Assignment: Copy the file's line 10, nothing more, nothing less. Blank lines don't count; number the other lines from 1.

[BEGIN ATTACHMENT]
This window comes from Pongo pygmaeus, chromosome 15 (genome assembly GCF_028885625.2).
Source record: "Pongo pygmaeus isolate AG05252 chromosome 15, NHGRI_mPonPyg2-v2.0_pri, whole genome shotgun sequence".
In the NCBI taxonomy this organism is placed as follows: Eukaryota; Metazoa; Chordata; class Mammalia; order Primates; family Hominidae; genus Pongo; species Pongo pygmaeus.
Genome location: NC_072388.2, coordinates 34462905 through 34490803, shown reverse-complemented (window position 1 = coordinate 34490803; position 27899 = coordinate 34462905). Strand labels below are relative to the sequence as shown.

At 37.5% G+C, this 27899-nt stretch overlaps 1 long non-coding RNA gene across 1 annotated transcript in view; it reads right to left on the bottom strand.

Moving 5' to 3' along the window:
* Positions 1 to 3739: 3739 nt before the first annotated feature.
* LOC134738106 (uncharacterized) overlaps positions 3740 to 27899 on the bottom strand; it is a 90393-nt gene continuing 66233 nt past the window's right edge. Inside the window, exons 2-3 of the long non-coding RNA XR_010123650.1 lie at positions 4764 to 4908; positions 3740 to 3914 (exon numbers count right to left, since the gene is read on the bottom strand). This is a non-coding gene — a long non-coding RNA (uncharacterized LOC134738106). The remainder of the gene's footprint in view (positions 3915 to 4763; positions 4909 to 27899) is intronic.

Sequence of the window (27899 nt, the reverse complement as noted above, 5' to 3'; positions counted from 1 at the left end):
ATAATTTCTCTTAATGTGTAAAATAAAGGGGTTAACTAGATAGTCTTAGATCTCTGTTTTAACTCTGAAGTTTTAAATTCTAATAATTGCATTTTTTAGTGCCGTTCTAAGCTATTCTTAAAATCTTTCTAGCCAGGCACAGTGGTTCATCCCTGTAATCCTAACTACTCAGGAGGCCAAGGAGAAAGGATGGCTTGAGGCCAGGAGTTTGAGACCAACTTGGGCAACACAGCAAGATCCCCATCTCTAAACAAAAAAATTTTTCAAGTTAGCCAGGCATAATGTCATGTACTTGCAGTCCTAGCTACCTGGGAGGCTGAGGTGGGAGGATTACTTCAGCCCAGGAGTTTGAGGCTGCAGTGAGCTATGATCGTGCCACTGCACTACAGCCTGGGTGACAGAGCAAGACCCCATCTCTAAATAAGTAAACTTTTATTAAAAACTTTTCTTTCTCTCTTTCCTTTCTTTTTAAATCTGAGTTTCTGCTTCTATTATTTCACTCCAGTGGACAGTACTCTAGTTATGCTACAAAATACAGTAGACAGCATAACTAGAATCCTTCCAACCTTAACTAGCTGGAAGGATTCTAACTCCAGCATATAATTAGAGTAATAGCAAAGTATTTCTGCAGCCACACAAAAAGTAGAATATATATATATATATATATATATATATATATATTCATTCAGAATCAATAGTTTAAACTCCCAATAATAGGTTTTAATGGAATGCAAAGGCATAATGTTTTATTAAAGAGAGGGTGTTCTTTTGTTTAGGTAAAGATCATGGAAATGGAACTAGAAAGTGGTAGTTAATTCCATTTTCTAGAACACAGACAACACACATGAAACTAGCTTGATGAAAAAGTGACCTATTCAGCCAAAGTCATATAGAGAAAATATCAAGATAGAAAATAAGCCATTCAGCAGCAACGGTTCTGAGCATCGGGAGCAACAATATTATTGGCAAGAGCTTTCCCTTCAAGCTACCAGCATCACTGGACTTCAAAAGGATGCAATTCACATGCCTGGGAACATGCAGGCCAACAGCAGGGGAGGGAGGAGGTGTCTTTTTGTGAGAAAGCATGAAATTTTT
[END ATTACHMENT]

ATAATTTCTCTTAATGTGTAAAATAAAGGGGTTAACTAGATAGTCTTAGATCTCTGTTTTAACTCTGAAGTTTTAAATTCTAATAATTGCATTTTTTAGTGCCGTTCTAAGCTATTCTTAAAATCTTTCTAGCCAGGCACAGTGGTTCATCCCTGTAATCCTAACTACTCAGGAGGCCAAGGAGAAAGGATGGCTTGAGGCCAGGAGTTTGAGACCAACTTGGGCAACACAGCAAGATCCCCATCTCTAAACAAAAAAATTTTTCAAGTTAGCCAGGCATAATGTCATGTACTTGCAGTCCTAGCTACCTGGGAGGCTGAGGTGGGAGGATTACTTCAGCCCAGGAGTTTGAGGCTGCAGTGAGCTATGATCGTGCCACTGCACTACAGCCTGGGTGACAGAGCAAGACCCCATCTCTAAATAAGTAAACTTTTATTAAAAACTTTTCTTTCTCTCTTTCCTTTCTTTTTAAATCTGAGTTTCTGCTTCTATTATTTCACTCCAGTGGACAGTACTCTAGTTATGCTACAAAATACAGTAGACAGCATAACTAGAATCCTTCCAACCTTAACTAGCTGGAAGGATTCTAACTCCAGCATATAATTAGAGTAATAGCAAAGTATTTCTGCAGCCACACAAAAAGTAGAATATATATATATATATATATATATATATATATATTCATTCAGAATCAATAGTTTAAACTCCCAATAATAGGTTTTAATGGAATGCAAAGGCATAATGTTTTATTAAAGAGAGGGTGTTCTTTTGTTTAGGTAAAGATCATGGAAATGGAACTAGAAAGTGGTAGTTAATTCCATTTTCTAGAACACAGACAACACACATGAAACTAGCTTGATGAAAAAGTGACCTATTCAGCCAAAGTCATATAGAGAAAATATCAAGATAGAAAATAAGCCATTCAGCAGCAACGGTTCTGAGCATCGGGAGCAACAATATTATTGGCAAGAGCTTTCCCTTCAAGCTACCAGCATCACTGGACTTCAAAAGGATGCAATTCACATGCCTGGGAACATGCAGGCCAACAGCAGGGGAGGGAGGAGGTGTCTTTTTGTGAGAAAGCATGAAATTTTT